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Banjo-Kazooie

Juxtaposed against the bright and cheerful hillside of Spiral Mountain is an expansive lair, violently contrasting a local which is otherwise brimming with joy. Plotted amongst the lower-lying fields of flowers and stretches of grass is the colorful home of our protagonist. Meet Banjo, a heroic bear who comes to find that his sister Tooty is being held captive by Gruntilda, an evil witch who plans to drain Tooty of her beauty in order to become the fairest of them all.

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Grunty’s capacity for evil extends even further as she produces line after line of poetic riddles to stump Banjo throughout his journey. What could be distilled down to keeping a hostage behind closed doors with a lock and key is instead made into something of an item finding excursion, as Gruntilda has secured her castle with many doors which will open once a set number of jigsaw pieces and musical notes have been found in the preceding areas. In order to access many different hard to reach locations, Banjo looks to his friend Kazooie for assistance, shoving his sidekick into a blue backpack prior to setting off on his journey.

Kazooie is a bird with a quick tongue and lethal beak. He’ll make for a formidable adversary as he quickly reverses roles, taking to his feet and holding Banjo’s weight on his back in order to climb steep hills with ease. Along the way, the duo of fur and feathers will be guided by a wise groundhog who has a firm grasp on their abilities. As he is summoned from the many holes he digs into the varying terrain, the groundhog will rule out a move-set with a lot of range: flying; shooting eggs, techniques for jumping, and several other moves are learned, each brought on over time, so as not to overwhelm.

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The tag-team makes their way through a set of levels which start with sensible layouts, all of the collectibles packed together conveniently, and lead to confusing architectural nightmares that are deadly by design. Obviously the work of some twisted, nefarious mastermind who is in the midst of a well-thought out plan to distract our heroes as she… awaits his triumph, patiently. Standing in a long lineup of ne’er-do-wells with a plot to remove an important feminine character from some unsuspecting good Samaritan’s life, Gruntilda follows the clichés that her predecessors helped to establish. Bowser and Donkey Kong are the hall-of-fame pioneers who set the stage for Banjo’s adventure. What’s different now is Gruntilda has motivation, which hopefully gives the player motivation to try a little harder, to play through knowing that there’s some semblance of a storyline attached.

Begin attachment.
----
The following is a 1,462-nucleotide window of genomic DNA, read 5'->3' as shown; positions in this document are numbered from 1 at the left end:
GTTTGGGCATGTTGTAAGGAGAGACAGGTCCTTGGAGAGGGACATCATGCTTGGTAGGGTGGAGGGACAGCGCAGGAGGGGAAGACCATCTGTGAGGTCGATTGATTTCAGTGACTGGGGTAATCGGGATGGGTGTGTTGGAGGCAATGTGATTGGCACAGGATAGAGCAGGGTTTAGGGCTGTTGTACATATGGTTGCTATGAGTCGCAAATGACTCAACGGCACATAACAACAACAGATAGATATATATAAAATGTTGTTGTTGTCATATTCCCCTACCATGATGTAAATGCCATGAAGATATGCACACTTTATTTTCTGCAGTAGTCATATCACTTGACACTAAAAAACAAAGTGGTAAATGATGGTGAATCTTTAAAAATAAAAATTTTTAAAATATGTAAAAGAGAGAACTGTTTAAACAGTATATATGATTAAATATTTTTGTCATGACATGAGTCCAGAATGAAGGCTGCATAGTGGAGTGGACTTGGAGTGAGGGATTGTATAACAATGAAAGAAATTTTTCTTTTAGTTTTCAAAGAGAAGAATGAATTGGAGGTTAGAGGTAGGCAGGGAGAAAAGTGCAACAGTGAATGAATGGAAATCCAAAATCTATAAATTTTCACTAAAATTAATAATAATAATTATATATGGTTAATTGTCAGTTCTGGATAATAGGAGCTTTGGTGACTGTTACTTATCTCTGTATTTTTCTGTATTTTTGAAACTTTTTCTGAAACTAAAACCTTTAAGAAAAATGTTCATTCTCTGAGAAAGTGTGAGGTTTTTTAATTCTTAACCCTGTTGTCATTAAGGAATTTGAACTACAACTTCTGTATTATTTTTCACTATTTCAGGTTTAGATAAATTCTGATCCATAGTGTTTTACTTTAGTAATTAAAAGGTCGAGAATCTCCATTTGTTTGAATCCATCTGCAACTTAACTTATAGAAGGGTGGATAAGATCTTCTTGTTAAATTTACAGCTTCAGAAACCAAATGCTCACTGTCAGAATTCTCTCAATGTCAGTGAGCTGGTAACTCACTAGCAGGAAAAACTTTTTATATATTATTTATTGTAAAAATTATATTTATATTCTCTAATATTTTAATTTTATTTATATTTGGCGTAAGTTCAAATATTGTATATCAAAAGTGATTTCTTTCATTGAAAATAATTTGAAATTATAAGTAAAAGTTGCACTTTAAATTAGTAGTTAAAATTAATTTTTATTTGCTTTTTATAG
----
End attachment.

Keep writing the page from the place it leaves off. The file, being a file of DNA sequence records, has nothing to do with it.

Prior to BK few games truly lent themselves well to solid storylines and smart in-game progression. It’s likely a symptom of being under Nintendo’s roof at the time, but Banjo Kazooie compounds the awesome brand of gameplay found in Mario 64 with not one but two likeable main characters and a plot that almost makes sense. It’s clear that the Rare which handled their earlier titles is not quite the same Rare who created Perfect Dark Zero.

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Poor transitions be damned. There isn‘t much wrong with Banjo-Kazooie, for the Nintendo 64. Thus, it’s a pretty safe port. Its age doesn’t show too much. The camera may be worth griping over, now that we’re spoiled with perfect angles and views which rarely conflict with the walls in our games. We might just attribute this fault to the frustration inherent in finding out that our favorite games from the 90’s are peppered with graphical hiccups and glitches which should’ve never been there. It’s really nothing worth lingering on about, as BK is every bit as playable on the 360 as I remember it being on the Nintendo 64. Considering that it’s available for the fraction of the price of most full Xbox 360 games, it’s probably a much better avenue for quality gaming on a budget, also.

When it was released, this game was clearly one of Rare’s hottest new properties. It’s tough to say whether this is good or bad, but it’s largely still one of their greatest achievements, as developers. Banjo-Kazooie may be more of an homage to Nintendo’s first 3D romp through the mushroom kingdom than a pioneer of the same genre, but that doesn’t make it any less satisfying.

9 out of 10

The author of this fine article

is an Associate Editor at Thunderbolt, having joined in July 2007. Get in touch on Twitter @Calvin_Kemph.

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